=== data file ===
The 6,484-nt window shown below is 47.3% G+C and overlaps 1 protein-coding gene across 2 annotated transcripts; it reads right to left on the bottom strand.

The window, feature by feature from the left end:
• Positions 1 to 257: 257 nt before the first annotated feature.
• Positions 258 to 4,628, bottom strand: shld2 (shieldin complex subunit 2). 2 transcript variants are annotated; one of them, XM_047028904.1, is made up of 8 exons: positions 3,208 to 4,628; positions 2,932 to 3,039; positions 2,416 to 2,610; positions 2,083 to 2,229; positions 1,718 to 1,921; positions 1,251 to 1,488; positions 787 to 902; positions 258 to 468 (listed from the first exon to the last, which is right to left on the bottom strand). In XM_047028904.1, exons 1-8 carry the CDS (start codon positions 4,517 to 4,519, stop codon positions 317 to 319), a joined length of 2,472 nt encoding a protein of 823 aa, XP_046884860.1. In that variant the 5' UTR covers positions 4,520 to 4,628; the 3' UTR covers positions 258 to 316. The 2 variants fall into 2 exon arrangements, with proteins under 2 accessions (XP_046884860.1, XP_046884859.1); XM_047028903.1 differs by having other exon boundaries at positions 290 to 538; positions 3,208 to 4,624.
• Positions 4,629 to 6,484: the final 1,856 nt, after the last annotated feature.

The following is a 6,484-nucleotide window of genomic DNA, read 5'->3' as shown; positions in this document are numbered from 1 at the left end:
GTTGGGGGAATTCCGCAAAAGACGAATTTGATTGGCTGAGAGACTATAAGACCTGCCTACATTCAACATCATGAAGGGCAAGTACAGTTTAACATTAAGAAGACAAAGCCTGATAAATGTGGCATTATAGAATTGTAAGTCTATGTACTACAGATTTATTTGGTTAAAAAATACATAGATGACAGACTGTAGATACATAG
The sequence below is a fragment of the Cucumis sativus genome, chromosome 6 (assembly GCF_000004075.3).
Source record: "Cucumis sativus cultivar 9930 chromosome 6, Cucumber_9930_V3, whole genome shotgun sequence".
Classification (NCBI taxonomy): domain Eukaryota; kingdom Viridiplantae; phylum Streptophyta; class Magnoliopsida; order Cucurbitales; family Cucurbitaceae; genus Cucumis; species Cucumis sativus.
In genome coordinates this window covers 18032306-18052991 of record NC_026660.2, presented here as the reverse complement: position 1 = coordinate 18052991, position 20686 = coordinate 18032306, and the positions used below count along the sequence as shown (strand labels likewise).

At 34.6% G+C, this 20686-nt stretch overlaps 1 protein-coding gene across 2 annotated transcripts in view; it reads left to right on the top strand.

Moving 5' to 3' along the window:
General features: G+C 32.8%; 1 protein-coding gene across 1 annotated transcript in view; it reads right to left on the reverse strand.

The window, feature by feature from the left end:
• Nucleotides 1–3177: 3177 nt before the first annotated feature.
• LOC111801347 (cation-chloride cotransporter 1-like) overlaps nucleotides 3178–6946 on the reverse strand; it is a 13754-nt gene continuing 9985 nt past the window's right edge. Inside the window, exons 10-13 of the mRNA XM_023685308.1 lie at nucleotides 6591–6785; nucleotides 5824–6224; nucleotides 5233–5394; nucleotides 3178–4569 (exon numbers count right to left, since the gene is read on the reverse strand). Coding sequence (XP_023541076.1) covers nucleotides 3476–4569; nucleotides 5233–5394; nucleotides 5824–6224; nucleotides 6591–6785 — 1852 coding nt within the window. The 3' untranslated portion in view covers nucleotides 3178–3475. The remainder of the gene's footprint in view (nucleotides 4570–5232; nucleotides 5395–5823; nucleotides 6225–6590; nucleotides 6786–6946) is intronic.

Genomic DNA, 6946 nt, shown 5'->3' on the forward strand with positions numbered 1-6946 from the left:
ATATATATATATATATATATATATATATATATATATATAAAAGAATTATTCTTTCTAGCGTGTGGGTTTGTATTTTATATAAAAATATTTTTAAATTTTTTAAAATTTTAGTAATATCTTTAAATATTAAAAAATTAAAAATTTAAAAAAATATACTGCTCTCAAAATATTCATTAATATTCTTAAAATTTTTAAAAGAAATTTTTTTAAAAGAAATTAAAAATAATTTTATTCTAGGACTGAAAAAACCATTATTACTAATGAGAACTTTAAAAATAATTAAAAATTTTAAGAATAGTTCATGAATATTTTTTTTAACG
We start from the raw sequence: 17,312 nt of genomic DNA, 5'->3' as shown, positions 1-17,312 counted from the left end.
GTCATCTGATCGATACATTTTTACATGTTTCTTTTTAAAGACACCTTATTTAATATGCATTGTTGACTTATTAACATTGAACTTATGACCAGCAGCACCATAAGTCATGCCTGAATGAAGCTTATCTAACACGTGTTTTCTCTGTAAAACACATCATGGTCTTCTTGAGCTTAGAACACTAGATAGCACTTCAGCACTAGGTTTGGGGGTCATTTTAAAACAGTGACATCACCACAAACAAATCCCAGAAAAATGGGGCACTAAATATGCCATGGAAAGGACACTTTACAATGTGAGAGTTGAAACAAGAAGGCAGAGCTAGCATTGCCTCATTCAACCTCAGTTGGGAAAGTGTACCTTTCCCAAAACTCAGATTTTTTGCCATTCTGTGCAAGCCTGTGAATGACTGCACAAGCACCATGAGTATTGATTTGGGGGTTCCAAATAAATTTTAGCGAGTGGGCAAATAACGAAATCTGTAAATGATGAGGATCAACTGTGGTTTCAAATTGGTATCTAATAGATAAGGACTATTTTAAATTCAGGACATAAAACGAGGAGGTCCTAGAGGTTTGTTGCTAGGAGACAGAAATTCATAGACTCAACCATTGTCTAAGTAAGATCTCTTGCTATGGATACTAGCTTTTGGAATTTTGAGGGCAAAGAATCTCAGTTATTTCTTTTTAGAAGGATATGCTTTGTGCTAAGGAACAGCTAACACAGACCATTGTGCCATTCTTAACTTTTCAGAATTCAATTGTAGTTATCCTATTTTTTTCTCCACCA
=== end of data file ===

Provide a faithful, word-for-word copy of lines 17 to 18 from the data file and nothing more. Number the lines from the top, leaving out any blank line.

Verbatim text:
• LOC111801347 (cation-chloride cotransporter 1-like) overlaps nucleotides 3178–6946 on the reverse strand; it is a 13754-nt gene continuing 9985 nt past the window's right edge. Inside the window, exons 10-13 of the mRNA XM_023685308.1 lie at nucleotides 6591–6785; nucleotides 5824–6224; nucleotides 5233–5394; nucleotides 3178–4569 (exon numbers count right to left, since the gene is read on the reverse strand). Coding sequence (XP_023541076.1) covers nucleotides 3476–4569; nucleotides 5233–5394; nucleotides 5824–6224; nucleotides 6591–6785 — 1852 coding nt within the window. The 3' untranslated portion in view covers nucleotides 3178–3475. The remainder of the gene's footprint in view (nucleotides 4570–5232; nucleotides 5395–5823; nucleotides 6225–6590; nucleotides 6786–6946) is intronic.

Genomic DNA, 6946 nt, shown 5'->3' on the forward strand with positions numbered 1-6946 from the left: